In the hierarchy of activities that people despise, getting a car repaired is in pole position, sort of the auto equivalent of having a tooth pulled, except you bleed money and don't get a smiley sticker as you leave. Garry Rosenfeldt, marketing-research director for Midas International, knew this. After their cars were fixed, only 1 in 4 Midas customers returned to buy other services. Even dentists see their customers more often than that.
To ascertain what might make it more pleasant or at least less odious for customers, Rosenfeldt set up an experiment in late 2008 in which customers were recorded before and after they brought their cars in for repairs. He found that while auto shops inspired fear and loathing in men and women alike, the two sexes had different ideas about how to improve the experience.
Since Midas is in the testosterone-y world of engine blocks and overhead camshafts, it needed to aim for what the men wanted, right? Nuh-uh. "From a financial point of view, I'd rather have a woman in the shop than a man," says Rosenfeldt. They're better customers, he believes, more loyal and evangelistic. "They talk about looking for 'their guy,'" he says. And once they find him and trust him, he adds, "they spend more."
Over at Best Buy, Julie Gilbert, a senior vice president whose job it was to figure out high-end male consumers, had already come to the same conclusion. She liked to do her research in living rooms, so she got herself invited to a couple of rich guys' homes to figure out why they'd buy widgets and peripherals at Best Buy but not pricey home theaters. Almost from the first home she visited, she realized she was talking to the wrong person. "The women took over the conversation," Gilbert says. "They had incredible passion and intensity about the store experience, and for every issue they also had a solution."
What these two and many other businesses discovered is the Sheconomy.
Everyone knows, or has long suspected, that the purse strings are held by women. It's oft repeated that they make 85% of the buying decisions or are the chief purchasing officers of their households. The difference today one that has enormous consequences across global economies is that women are also the earners. In October 2009, the U.S. workforce became nearly half female: women held 49.9% of all nonfarm labor jobs and 51.5% of high-paying management and professional positions, according to the Bureau of Labor Statistics. This is not likely to be a blip. For every two guys who graduate from college or get a higher degree, three women do. This is almost the exact opposite of the graduation ratio that existed when the baby boomers entered college.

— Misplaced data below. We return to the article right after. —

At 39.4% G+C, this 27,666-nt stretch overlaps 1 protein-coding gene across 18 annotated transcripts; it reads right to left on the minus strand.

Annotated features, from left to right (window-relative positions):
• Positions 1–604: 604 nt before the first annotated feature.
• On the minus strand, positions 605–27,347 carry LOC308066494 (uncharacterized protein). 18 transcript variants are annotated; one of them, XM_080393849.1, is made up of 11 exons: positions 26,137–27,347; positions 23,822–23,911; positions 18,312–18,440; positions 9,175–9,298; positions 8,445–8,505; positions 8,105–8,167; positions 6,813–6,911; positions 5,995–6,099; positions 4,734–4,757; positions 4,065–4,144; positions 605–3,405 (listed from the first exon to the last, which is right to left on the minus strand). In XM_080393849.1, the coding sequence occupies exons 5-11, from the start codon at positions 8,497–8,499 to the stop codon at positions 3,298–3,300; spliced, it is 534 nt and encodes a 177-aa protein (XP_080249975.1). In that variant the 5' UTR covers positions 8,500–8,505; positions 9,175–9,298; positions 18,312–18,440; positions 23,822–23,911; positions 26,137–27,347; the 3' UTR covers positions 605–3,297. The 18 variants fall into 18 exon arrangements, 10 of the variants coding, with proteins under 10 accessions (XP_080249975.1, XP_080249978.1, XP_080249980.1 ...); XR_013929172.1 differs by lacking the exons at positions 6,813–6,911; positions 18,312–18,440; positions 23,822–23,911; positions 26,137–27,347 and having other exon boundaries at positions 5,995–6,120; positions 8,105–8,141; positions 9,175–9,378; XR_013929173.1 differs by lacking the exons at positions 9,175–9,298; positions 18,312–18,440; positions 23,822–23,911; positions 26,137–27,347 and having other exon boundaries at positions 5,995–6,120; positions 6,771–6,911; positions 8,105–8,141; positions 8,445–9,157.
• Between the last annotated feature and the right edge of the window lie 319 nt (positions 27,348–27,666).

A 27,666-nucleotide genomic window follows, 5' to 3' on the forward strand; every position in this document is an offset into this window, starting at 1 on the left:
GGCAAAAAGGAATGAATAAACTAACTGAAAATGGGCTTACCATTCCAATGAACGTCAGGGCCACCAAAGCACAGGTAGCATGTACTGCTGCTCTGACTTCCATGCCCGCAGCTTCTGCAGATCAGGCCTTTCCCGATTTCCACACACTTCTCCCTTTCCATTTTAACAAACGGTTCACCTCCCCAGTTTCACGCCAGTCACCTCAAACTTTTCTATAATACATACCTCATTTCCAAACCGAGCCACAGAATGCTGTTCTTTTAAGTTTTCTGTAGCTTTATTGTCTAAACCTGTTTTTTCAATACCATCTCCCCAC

And as the U.S. continues its migration from a manufacturing economy to a knowledge-based one, women are poised to snag more jobs. They make up the majority of the workforce in 9 of the 10 occupations the BLS predicts will add the most jobs in the next eight years.
While it's true that most women still earn less than men, are far less likely to be in the highest-salaried executive positions and suffer a prohibitive motherhood penalty, about a third of women outearn their husbands. And according to James Chung of research firm Reach Advisors, who spent more than a year analyzing data from the Census Bureau's 2008 American Community Survey, among one specific segment childless city-dwelling single people in their 20s the average pay gap favors females: in metropolitan areas, their median full-time income is 108% that of their male counterparts. In some places, says Chung, "they've not just caught up they're clocking the guys." In Atlanta, women are at 121% of men's pay; in New York City, 117%.
These gains, mostly the product of education, may dissipate as these women have kids. Nevertheless, better pay for more women changes many things including, most fundamentally, how much money they have. Evidence of this shift is visible all around the world. A recent Booz & Co. report called women "the Third Billion," meaning that, globally, they are the next emerging economy. Much of this is a result of women's growing economic power in developing countries, but even in the U.S., women hold sway over 51.3% of the nation's private wealth, as Maddy Dychtwald observes in Influence, one of many books on the subject of female economic empowerment to come out in the past 12 months. "We're on the brink of a massive power shift, a grinding of the gears of history into a new human condition," she writes. "It's a world where women can, if they choose, seize the reins of economic control."